Richfield fire, engine burnoverAn investigation report has been released for an engine that was destroyed by a wildland fire near Richfield, Idaho on July 16, 2014.

During the initial attack phase on the Bureau of Land Management Fire, a Type 4 engine from the Richfield, Idaho Rural Fire Department responded. The two people on the engine attempted to make a frontal attack on the head of the fire.

The engine got stuck, or high-centered, on a rock and could not be moved. The two people on the engine, a city employee and a “part-time” volunteer, in an attempt to protect the truck from the approaching fire used two small booster hoses, one-half inch in diameter with a flow rate of 10 gallons per minute. They had to abandon the engine as the fire got closer, and it was destroyed. There were no injuries to the personnel.

Below is an excerpt from the report. “ENG3″ is the apparatus that was destroyed by the fire:

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“…ENG3 proceeded south on the two track toward the head of the fire with FF2 riding on the top of the engine. The engine left the two track road and drove off-road toward a lava blister trying to access the active fire perimeter. Near the base of thelava blister, ENG3 struck a rock cluster high centering the rear axle of the vehicle and rendering ENG3 immobile. FF1 utilized four-wheel drive in an attempt to dislodge the vehicle, but sandy conditions caused ENG3’s side tires to sink. The rear axle of the apparatus pivoted on the rear differential, listing the vehicle to its right side. The driver’s rear tire was raised off the ground by 8-12 inches.

WT1 operator, FMO, and AFMO hiked west from the highway over the lava blister and observed ENG3 high centered on a rock in unburned fuel north of the active fire perimeter. The AFMO notified the IC at approximately 1215 of the immobilized engine. ENG3 crew deployed booster hose off both sides of the truck. FF2 worked from the right hose reel in front of the truck and south about 50 feet up the lava blister into sparser fuels. FF1 stayed near the front of the truck wetting a heavier pocket of unburned grass and brush.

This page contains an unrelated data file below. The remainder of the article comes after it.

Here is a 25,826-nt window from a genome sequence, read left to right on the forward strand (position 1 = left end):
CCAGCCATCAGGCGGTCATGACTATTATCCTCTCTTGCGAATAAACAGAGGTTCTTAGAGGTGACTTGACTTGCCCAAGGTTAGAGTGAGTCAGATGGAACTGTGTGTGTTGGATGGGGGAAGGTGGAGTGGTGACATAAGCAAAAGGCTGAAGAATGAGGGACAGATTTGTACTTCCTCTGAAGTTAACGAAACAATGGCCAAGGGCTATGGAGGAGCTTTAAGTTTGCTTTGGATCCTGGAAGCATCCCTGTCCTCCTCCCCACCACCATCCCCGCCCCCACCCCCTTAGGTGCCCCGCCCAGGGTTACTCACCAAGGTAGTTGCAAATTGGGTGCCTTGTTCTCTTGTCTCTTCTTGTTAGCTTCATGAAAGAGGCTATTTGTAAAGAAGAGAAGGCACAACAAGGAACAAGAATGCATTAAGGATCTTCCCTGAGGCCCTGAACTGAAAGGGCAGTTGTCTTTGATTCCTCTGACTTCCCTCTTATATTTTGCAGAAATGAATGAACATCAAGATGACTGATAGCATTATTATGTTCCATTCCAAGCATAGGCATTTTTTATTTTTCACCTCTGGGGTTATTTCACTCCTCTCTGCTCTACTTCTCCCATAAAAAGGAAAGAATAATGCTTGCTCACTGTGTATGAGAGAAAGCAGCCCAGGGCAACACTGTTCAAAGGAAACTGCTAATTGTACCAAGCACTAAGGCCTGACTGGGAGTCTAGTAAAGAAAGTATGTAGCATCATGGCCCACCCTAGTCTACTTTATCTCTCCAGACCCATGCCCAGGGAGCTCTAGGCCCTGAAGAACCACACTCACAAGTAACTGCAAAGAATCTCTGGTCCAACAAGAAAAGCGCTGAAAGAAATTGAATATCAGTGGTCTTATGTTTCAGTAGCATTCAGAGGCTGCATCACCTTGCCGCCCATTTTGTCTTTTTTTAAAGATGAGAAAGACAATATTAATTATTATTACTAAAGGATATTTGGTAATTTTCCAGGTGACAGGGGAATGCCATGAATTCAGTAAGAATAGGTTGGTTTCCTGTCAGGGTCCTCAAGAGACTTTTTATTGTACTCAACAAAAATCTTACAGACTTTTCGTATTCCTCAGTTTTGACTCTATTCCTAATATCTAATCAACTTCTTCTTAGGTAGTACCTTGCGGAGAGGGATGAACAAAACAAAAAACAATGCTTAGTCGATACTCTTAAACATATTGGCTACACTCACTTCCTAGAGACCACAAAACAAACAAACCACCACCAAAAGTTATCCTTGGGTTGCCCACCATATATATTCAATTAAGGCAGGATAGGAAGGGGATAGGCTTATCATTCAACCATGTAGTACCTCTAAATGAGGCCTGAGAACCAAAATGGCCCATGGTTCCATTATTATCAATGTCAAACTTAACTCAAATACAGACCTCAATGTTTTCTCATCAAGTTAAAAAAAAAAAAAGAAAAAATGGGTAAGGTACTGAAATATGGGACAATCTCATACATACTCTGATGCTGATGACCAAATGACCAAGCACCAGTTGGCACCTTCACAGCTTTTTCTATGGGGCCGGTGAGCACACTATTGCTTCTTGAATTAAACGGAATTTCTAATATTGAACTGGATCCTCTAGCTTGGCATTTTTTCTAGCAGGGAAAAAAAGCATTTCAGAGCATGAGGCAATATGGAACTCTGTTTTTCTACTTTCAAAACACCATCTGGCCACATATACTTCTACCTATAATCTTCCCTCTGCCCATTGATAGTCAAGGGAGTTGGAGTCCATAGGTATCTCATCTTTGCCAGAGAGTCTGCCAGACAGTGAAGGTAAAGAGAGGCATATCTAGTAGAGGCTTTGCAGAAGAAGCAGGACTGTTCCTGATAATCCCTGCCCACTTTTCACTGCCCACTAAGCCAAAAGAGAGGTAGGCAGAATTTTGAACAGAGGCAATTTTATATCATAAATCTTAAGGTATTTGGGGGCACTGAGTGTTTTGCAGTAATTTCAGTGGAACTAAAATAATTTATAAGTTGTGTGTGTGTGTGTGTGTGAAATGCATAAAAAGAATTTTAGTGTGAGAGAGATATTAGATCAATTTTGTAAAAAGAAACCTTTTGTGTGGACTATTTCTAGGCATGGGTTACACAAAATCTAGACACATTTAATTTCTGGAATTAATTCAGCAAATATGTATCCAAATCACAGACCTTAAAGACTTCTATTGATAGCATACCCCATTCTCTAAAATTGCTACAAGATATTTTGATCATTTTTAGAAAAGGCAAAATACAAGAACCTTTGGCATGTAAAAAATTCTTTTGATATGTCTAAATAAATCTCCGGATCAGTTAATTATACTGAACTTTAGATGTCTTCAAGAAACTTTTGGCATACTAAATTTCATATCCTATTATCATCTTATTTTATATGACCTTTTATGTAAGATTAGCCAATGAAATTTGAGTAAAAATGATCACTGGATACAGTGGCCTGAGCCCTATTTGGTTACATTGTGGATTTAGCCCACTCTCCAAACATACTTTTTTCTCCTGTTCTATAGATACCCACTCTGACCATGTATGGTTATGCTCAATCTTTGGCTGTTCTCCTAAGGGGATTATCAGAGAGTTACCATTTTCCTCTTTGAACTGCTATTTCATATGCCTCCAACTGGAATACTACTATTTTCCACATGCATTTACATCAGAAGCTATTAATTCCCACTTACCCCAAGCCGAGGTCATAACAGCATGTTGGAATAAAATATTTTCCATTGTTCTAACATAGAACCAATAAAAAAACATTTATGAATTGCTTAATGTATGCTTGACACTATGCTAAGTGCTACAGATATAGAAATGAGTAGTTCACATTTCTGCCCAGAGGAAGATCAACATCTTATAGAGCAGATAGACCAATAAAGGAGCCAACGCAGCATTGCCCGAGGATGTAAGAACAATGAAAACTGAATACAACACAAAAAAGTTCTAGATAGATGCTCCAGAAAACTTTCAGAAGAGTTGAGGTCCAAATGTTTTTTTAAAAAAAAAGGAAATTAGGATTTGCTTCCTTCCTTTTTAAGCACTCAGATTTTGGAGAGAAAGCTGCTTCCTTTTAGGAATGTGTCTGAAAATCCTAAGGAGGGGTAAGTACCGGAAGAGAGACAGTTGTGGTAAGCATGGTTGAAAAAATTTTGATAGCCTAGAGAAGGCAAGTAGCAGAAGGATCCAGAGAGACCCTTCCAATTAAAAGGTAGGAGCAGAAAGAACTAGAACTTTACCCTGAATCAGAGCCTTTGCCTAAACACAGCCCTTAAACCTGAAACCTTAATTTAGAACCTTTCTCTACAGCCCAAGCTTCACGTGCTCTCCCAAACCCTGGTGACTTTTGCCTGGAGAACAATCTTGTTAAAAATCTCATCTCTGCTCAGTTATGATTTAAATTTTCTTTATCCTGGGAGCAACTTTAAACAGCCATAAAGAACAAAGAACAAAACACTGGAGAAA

ENG1 left the west flank and drove to the location of ENG3 to help remove ENG3 from the rock. ENG1 determined that an attempt to dislodge ENG3 would be unsuccessful. ENG1 then drove southwest and established an anchor point at the lava blister, approximately 200 yards from ENG3. ENG1 resumed mobile attack working back towards the disabled engine.

Between 1220 and 1225, wind direction changed from west to south. Fire behavior increasedand the fire made a rapid run toward the disabled engine. The FMO and AFMO made verbal contact with the two individuals on ENG3. The FMO and FF1 retreated to a safety zone in the black on top of the lava blister approximately 25 yards east of the disabled engine. The AFMO urged FF2, still by ENG3, to immediately retreat toward him into the safety zone. FF2 delayed until he felt excessive heat from the fire, closed the nozzle, and retreated to the safety zone.

At 1227, ENG3 was engulfed by the fire and completely destroyed…”

Richfield fire, engine burnover